Why do dogs chase cats?
In 2019, Universal Pictures released a fantasy film named Cats based on the famous stage musical with the same name. The film received largely negative reviews and made a loss at the box office. In an awards ceremony, famous comedian Ricky Gervais made a joke, calling the film to be the worst thing to happen to cats since dogs. The entire audience burst into laughter.
But that got me thinking? Why are cats and dogs often shown as enemies? Do dogs really carry hatred towards cats and want to kill them? I needed to find out the answer.
Why do dogs chase cats?
The truth is that a dog chasing a cat is a completely natural behaviour. The behaviour isn’t specific towards cats. Dogs will also chase other animals such as rabbits, rodents, squirrels, and even birds.
Dogs are scavengers and have a very strong hunting heritage. Their body is built to notice movement. In several cases, a dog will walk past a cat who is sitting still. However, if the cat starts moving, you will notice the dog go after the cat. Any movement is quickly caught by their eyes.
A dog wanting to chase and kill the prey is normal. The hunting instinct is more prevalent in some breeds than in others, depending on artificial selection. But all dogs have teeth which can dissect the prey and break bones. All dogs have a digestive system designed to eat meat.
But we should remember that the hunting instinct cannot be equated with aggression. If your dog chases cats, it does make him an aggressive dog. The movement and body posture in the hunting sequence is completely different to that shown by a dog when feeling threatened.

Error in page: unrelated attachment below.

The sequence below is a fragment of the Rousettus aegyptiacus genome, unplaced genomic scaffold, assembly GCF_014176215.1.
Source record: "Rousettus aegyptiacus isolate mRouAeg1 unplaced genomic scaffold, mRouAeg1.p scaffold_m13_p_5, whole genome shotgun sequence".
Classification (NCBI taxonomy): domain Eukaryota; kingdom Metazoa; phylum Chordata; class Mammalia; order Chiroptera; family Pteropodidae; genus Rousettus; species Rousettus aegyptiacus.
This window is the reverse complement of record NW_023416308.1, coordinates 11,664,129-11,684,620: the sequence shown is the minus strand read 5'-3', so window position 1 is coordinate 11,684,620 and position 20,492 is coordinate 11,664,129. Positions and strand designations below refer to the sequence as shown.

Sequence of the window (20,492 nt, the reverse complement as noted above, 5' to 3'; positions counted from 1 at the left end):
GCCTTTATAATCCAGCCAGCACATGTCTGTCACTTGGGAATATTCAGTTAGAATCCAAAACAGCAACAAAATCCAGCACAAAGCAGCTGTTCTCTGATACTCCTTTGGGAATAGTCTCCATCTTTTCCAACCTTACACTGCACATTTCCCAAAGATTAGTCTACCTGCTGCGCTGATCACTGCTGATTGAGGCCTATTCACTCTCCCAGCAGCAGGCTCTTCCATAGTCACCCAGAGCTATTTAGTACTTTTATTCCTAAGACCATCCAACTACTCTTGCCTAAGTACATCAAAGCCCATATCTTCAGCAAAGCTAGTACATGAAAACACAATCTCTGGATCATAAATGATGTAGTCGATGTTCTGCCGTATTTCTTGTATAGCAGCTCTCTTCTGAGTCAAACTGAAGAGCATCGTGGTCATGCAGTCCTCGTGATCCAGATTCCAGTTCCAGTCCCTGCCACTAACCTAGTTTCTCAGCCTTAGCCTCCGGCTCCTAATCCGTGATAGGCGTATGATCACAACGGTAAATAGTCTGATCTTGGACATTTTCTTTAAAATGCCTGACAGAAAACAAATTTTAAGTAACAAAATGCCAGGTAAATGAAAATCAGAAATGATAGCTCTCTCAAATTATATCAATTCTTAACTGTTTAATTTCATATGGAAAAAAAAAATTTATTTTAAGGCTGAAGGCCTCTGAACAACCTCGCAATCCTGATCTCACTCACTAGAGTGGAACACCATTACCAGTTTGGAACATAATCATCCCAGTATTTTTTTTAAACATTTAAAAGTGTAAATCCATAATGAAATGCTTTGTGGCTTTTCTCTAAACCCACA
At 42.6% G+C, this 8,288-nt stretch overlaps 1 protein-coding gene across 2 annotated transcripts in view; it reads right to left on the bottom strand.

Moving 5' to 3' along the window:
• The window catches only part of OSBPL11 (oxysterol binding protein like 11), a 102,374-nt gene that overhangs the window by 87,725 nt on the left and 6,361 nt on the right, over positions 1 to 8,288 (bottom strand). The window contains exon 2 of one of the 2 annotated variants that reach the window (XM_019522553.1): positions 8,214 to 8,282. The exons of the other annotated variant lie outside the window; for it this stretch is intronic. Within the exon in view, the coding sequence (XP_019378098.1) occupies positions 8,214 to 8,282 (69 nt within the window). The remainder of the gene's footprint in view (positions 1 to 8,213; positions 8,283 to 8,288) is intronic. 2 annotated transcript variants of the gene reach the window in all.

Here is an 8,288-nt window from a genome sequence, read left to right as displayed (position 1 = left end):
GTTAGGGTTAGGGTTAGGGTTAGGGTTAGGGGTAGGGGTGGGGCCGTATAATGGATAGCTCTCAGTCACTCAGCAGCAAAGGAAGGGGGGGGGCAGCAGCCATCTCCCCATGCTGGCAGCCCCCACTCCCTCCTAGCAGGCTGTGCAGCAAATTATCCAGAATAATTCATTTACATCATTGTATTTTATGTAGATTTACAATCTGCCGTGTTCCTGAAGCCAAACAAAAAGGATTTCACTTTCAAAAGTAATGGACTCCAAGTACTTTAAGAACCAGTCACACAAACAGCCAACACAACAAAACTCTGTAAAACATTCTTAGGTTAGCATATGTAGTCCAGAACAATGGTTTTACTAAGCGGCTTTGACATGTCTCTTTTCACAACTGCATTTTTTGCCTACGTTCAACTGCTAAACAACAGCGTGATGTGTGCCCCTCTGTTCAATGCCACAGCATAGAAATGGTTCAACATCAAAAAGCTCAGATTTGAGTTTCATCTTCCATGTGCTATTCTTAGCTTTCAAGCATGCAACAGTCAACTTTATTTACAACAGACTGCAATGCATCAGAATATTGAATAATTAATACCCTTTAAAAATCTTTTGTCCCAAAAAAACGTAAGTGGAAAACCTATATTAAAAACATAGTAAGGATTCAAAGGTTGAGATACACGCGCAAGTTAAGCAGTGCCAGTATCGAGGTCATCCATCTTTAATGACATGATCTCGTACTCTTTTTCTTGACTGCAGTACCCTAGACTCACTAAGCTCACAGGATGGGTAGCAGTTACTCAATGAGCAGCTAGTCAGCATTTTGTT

What can you do to help?
If your dog chases quite a bit, it can get stressful for you as well. As guardians, we want to do activities which don’t activate their hunting instinct. For example, playing fetch should be avoided as the game helps the brain practice chasing behaviour.
Instead of the chase part of the hunting sequence, you can have activities which activate the other parts of the sequence. Tracking, chewing and dissecting are all activities which will help your dog. For example, giving your dog a raw bone to chew can be very satisfying.
When you are out on walks, try to have a slower walk with more sniffing. Knowing how to use the attention sound and to curve would help you and your dog from not chasing the neighbourhood cat or the joggers on the street.
Hunting behaviour can be seen as problematic. But before we judge our dogs, we should try to understand the reasons that cause it. On 3rd November, we have a special webinar by Turid Rugaas on the hunting behaviour in dogs. You can sign up for it here –
Walks are an important activity of a dog’s day. Calmer the walk, happier the dog. Level 1 of our International Dog trainer School will help you understand your dog better and give you the right scientific knowledge to have a happy, relaxed dog at home. https://www.nordicdogtrainer.com/level-1/